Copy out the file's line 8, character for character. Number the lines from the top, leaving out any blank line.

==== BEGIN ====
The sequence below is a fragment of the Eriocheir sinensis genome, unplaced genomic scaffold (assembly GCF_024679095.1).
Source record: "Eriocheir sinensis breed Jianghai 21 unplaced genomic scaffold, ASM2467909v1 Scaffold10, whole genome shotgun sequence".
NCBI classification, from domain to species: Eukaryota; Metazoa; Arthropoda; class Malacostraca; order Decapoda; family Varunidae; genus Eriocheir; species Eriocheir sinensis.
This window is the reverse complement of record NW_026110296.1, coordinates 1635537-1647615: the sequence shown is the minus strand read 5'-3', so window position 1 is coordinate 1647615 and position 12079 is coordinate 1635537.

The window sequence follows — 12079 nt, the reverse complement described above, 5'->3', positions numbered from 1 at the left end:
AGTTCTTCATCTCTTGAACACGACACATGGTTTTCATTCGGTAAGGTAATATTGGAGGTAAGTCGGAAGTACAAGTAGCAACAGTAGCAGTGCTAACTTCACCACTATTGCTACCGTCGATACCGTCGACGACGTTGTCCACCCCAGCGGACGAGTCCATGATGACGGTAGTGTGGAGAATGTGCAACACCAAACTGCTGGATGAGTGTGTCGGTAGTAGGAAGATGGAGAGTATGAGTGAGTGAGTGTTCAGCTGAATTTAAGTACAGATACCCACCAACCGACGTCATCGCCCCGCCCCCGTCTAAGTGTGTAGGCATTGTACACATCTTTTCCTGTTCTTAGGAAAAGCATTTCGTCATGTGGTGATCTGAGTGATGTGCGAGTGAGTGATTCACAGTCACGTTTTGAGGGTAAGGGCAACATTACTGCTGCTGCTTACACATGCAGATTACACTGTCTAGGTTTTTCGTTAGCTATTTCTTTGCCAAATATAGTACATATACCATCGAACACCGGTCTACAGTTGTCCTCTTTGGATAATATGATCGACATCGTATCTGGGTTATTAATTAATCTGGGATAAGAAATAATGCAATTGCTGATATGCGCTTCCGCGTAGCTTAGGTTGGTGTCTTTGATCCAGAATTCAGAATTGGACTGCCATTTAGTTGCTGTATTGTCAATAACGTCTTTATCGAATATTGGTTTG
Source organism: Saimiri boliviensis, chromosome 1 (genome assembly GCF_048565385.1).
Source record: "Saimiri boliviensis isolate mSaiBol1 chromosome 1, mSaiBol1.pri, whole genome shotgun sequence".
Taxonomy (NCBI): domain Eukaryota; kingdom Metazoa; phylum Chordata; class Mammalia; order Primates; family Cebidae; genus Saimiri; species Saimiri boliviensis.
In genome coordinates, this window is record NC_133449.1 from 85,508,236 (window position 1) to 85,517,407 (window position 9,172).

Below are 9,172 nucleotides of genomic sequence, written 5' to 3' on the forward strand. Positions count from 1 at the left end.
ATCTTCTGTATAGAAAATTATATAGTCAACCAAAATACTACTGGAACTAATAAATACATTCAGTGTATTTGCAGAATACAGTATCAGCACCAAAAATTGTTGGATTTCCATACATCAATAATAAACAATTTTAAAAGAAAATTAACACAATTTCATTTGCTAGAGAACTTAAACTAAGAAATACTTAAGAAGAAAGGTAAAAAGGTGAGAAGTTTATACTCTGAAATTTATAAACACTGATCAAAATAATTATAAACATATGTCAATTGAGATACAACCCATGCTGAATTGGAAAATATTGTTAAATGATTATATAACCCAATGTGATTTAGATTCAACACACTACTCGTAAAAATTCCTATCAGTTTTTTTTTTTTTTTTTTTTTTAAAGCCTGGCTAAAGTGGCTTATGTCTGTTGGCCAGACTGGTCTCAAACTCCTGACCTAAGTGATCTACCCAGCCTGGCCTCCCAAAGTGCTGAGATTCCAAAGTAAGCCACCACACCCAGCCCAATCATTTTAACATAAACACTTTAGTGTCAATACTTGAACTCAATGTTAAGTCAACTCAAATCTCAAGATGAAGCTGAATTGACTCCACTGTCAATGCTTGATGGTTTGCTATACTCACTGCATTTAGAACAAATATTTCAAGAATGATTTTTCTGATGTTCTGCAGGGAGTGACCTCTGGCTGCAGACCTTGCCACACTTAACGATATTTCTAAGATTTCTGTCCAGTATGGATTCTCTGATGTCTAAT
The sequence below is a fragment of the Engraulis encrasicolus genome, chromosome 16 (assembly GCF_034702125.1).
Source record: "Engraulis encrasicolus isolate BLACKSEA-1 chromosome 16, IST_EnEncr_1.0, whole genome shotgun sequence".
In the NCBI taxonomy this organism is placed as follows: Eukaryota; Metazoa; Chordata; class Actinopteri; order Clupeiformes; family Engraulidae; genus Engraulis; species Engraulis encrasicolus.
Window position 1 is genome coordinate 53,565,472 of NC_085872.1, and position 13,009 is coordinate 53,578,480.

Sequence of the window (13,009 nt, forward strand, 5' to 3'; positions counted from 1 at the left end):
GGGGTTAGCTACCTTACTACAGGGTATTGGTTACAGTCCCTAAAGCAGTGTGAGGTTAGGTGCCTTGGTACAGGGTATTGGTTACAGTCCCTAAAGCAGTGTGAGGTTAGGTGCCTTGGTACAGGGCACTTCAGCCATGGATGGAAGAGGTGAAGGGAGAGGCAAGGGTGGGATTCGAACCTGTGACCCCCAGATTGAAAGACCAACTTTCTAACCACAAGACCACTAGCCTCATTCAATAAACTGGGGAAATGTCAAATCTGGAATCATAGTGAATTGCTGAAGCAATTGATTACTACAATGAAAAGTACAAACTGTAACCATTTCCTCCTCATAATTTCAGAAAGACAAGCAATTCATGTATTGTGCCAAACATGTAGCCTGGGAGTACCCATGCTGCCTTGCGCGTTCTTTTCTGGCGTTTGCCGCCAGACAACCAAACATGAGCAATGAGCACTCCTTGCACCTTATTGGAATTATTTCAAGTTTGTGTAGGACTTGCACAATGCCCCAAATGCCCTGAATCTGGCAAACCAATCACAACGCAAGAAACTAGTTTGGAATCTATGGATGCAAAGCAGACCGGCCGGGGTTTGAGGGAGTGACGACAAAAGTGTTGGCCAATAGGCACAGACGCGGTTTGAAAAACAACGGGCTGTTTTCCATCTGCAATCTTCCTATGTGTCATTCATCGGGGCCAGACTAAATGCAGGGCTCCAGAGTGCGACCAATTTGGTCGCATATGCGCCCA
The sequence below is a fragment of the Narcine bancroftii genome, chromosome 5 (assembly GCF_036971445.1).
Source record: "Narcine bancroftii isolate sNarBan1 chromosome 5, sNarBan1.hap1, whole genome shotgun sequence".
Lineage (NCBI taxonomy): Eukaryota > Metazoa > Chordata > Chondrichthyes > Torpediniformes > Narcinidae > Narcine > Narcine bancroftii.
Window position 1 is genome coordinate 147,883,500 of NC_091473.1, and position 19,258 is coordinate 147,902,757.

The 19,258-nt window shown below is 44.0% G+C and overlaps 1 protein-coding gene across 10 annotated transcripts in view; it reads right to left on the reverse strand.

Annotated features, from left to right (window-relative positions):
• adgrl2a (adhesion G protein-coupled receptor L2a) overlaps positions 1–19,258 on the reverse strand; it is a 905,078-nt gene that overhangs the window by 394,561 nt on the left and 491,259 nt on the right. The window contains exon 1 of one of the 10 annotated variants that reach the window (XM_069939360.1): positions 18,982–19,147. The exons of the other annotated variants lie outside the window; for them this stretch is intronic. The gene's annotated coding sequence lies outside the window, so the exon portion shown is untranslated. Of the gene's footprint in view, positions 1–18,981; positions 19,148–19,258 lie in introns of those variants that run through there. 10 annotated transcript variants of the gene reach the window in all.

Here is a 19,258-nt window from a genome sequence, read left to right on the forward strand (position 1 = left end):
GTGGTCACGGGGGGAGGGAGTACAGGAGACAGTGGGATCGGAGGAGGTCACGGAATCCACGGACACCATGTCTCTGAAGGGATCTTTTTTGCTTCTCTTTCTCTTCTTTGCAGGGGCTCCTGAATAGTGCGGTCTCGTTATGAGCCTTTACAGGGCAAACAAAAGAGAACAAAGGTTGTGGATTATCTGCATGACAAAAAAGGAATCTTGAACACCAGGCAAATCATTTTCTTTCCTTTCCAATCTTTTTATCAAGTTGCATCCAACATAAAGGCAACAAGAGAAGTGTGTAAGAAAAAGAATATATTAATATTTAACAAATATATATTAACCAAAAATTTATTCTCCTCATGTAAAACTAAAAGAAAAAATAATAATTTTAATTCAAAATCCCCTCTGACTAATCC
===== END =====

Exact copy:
Source record: "Saimiri boliviensis isolate mSaiBol1 chromosome 1, mSaiBol1.pri, whole genome shotgun sequence".